•  Most things work best if they are kept simple (K.I.S.S.) – The “S” of K.I.S.S. does NOT stand for “sloppy”  When designing: – Define the objective of the process – Keep in mind the objective along the design stage – First draft with every detail supporting the objective – Final draft only with the essential elements – Simple writing, adequate for different audiences  Mind the culture of the organization – “Culture eats Strategy for breakfast”. Bureaucratizing processes
  •  Understand that you’re leading a change  Put the right people at the right place  Maintain the communication with stakeholders  Service may slip before improving: act in advance  Be proactive in your relationships with customers. Transitioning without good communication
  •  Do NEVER lie about expected outcomes of processes  Drive the change, but MAKE IT THEIR IDEA  You are not “doing ITIL”: you are enabling ITSM Poor organizational change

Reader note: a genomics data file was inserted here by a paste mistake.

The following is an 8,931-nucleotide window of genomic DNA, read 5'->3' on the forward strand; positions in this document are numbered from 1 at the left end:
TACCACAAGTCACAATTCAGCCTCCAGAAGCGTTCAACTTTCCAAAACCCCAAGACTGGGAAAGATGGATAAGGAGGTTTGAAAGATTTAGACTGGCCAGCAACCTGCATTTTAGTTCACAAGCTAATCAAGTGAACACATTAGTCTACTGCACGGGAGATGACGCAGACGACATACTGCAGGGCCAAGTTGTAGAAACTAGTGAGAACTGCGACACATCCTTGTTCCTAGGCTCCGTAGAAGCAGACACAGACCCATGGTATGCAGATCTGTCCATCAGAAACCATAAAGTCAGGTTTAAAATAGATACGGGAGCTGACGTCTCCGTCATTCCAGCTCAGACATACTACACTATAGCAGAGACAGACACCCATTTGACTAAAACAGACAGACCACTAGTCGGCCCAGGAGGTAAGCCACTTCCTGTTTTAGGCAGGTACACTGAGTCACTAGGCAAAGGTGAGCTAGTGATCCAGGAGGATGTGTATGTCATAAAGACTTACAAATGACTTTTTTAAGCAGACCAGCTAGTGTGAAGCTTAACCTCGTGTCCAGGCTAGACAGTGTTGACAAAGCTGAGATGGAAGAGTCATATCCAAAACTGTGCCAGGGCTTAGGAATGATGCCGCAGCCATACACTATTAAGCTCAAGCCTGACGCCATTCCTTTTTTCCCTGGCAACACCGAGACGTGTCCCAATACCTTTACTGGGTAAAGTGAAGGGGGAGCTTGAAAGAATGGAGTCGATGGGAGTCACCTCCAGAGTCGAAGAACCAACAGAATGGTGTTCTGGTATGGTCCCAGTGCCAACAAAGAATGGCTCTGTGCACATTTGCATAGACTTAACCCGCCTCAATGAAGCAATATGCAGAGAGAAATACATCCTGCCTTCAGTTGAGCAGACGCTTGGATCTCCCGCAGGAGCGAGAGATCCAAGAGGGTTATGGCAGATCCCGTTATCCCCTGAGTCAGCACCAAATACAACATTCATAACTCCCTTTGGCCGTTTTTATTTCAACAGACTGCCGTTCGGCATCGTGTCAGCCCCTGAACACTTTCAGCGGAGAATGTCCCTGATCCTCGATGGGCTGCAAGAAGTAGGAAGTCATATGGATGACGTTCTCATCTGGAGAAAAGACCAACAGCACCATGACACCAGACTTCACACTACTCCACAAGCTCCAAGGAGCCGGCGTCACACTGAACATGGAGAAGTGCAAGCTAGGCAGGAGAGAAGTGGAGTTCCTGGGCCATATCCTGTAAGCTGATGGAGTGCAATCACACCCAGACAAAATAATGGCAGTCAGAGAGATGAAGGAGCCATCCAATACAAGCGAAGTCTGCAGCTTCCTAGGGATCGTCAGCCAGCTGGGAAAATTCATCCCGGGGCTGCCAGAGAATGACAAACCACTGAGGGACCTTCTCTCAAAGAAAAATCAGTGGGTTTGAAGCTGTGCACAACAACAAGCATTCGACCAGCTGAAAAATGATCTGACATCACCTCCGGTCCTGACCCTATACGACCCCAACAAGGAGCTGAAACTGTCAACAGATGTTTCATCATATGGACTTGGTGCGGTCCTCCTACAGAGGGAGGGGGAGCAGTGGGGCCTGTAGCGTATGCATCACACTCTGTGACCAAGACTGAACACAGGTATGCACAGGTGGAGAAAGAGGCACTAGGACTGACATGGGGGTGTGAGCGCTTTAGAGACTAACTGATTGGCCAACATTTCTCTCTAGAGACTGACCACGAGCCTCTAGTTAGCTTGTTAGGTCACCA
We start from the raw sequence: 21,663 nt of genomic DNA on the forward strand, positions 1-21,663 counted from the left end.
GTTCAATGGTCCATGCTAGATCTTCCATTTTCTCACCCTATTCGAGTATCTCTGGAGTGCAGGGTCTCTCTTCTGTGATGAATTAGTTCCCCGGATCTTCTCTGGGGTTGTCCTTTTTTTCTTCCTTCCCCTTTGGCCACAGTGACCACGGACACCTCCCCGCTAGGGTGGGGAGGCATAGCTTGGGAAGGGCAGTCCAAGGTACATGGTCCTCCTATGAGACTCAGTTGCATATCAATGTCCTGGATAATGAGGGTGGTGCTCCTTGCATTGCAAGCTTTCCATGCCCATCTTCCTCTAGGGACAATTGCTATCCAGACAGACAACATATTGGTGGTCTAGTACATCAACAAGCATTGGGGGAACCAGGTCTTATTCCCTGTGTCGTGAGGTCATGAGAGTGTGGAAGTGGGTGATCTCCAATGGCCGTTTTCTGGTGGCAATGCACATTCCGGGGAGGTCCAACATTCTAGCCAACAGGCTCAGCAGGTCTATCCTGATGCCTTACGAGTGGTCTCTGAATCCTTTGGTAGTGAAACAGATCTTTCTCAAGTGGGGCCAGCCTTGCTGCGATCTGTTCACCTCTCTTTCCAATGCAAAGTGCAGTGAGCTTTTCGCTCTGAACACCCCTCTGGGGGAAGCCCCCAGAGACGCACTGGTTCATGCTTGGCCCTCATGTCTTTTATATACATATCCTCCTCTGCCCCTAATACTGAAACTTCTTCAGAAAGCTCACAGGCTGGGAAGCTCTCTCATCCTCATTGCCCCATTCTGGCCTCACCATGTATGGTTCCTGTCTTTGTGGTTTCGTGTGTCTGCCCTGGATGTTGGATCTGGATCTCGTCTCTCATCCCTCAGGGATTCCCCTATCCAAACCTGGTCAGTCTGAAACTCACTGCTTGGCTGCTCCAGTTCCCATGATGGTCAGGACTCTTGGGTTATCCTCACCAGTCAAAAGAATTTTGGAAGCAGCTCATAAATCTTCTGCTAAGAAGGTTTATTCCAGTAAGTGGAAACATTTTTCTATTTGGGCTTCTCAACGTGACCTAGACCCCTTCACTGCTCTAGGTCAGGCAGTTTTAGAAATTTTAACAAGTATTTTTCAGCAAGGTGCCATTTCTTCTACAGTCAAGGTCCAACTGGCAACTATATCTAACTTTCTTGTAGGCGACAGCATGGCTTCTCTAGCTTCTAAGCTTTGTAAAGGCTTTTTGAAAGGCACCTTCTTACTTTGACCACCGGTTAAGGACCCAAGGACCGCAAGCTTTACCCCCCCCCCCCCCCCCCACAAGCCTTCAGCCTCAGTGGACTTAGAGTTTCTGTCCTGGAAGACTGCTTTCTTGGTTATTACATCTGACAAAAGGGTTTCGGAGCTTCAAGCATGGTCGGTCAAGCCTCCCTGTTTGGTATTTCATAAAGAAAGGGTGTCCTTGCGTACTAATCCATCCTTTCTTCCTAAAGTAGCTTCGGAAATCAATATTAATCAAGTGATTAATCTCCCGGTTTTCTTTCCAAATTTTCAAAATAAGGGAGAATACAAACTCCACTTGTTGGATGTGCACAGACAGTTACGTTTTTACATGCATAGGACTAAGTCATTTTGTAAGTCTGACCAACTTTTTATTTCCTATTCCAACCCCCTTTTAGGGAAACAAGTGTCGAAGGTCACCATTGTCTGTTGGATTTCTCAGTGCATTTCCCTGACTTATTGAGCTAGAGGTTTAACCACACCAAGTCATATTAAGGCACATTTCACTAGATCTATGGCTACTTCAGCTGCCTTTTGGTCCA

•  Know what and when to communicate  Educate and re-educate  “Evangelizing” might not be a good idea within certain organizational cultures.  Communicate with your team: share evidences of improvements. Being unaware of the organizational culture
  • Links to Organizational Change Management
  •  If the role has been assigned to the Service Desk Manager, a certain level of authority has to be clearly defined. Incident Manager doesn’t have enough authority
  •  Getting every incident registered might be challenging, especially at early stages of the implementation.  Not registering systematically will delay the maturation of the process.  Promote the use of Self-Service tools. Incidents are not consistently registered
  •  Stress is a cause for people leaving the SD  Define an operational margin that will enable them to manage peaks  Hold meetings that would allow them to “open the pressure valve” without risk  Do NOT tolerate abuse, but manage the required solution through the right channels Ignoring that your Service Desk is under pressure